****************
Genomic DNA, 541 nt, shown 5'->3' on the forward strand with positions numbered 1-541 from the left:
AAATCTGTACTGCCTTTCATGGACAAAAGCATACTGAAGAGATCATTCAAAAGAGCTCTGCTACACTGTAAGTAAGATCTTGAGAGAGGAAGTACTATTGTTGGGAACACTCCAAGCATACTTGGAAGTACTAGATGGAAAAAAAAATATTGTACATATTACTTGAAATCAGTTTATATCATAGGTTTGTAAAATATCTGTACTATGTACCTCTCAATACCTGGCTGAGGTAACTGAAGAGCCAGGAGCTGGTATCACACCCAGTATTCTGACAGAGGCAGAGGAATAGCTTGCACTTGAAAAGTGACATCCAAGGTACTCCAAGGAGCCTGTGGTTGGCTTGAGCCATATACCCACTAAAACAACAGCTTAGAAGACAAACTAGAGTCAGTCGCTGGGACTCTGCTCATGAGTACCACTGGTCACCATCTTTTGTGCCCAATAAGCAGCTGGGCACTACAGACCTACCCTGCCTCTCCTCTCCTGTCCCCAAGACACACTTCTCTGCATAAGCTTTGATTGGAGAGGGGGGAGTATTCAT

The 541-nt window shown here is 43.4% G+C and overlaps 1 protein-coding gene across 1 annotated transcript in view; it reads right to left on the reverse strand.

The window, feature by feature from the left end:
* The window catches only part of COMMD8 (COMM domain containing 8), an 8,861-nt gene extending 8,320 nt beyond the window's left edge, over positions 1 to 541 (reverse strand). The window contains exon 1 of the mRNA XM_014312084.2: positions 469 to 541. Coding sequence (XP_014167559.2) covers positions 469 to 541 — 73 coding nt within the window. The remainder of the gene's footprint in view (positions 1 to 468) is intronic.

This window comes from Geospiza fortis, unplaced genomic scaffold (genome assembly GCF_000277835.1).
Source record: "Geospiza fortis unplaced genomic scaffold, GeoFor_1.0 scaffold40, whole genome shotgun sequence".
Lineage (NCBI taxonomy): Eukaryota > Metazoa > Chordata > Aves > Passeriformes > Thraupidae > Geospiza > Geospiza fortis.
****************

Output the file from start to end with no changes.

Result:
Genomic DNA, 541 nt, shown 5'->3' on the forward strand with positions numbered 1-541 from the left:
AAATCTGTACTGCCTTTCATGGACAAAAGCATACTGAAGAGATCATTCAAAAGAGCTCTGCTACACTGTAAGTAAGATCTTGAGAGAGGAAGTACTATTGTTGGGAACACTCCAAGCATACTTGGAAGTACTAGATGGAAAAAAAAATATTGTACATATTACTTGAAATCAGTTTATATCATAGGTTTGTAAAATATCTGTACTATGTACCTCTCAATACCTGGCTGAGGTAACTGAAGAGCCAGGAGCTGGTATCACACCCAGTATTCTGACAGAGGCAGAGGAATAGCTTGCACTTGAAAAGTGACATCCAAGGTACTCCAAGGAGCCTGTGGTTGGCTTGAGCCATATACCCACTAAAACAACAGCTTAGAAGACAAACTAGAGTCAGTCGCTGGGACTCTGCTCATGAGTACCACTGGTCACCATCTTTTGTGCCCAATAAGCAGCTGGGCACTACAGACCTACCCTGCCTCTCCTCTCCTGTCCCCAAGACACACTTCTCTGCATAAGCTTTGATTGGAGAGGGGGGAGTATTCAT

The 541-nt window shown here is 43.4% G+C and overlaps 1 protein-coding gene across 1 annotated transcript in view; it reads right to left on the reverse strand.

The window, feature by feature from the left end:
* The window catches only part of COMMD8 (COMM domain containing 8), an 8,861-nt gene extending 8,320 nt beyond the window's left edge, over positions 1 to 541 (reverse strand). The window contains exon 1 of the mRNA XM_014312084.2: positions 469 to 541. Coding sequence (XP_014167559.2) covers positions 469 to 541 — 73 coding nt within the window. The remainder of the gene's footprint in view (positions 1 to 468) is intronic.

This window comes from Geospiza fortis, unplaced genomic scaffold (genome assembly GCF_000277835.1).
Source record: "Geospiza fortis unplaced genomic scaffold, GeoFor_1.0 scaffold40, whole genome shotgun sequence".
Lineage (NCBI taxonomy): Eukaryota > Metazoa > Chordata > Aves > Passeriformes > Thraupidae > Geospiza > Geospiza fortis.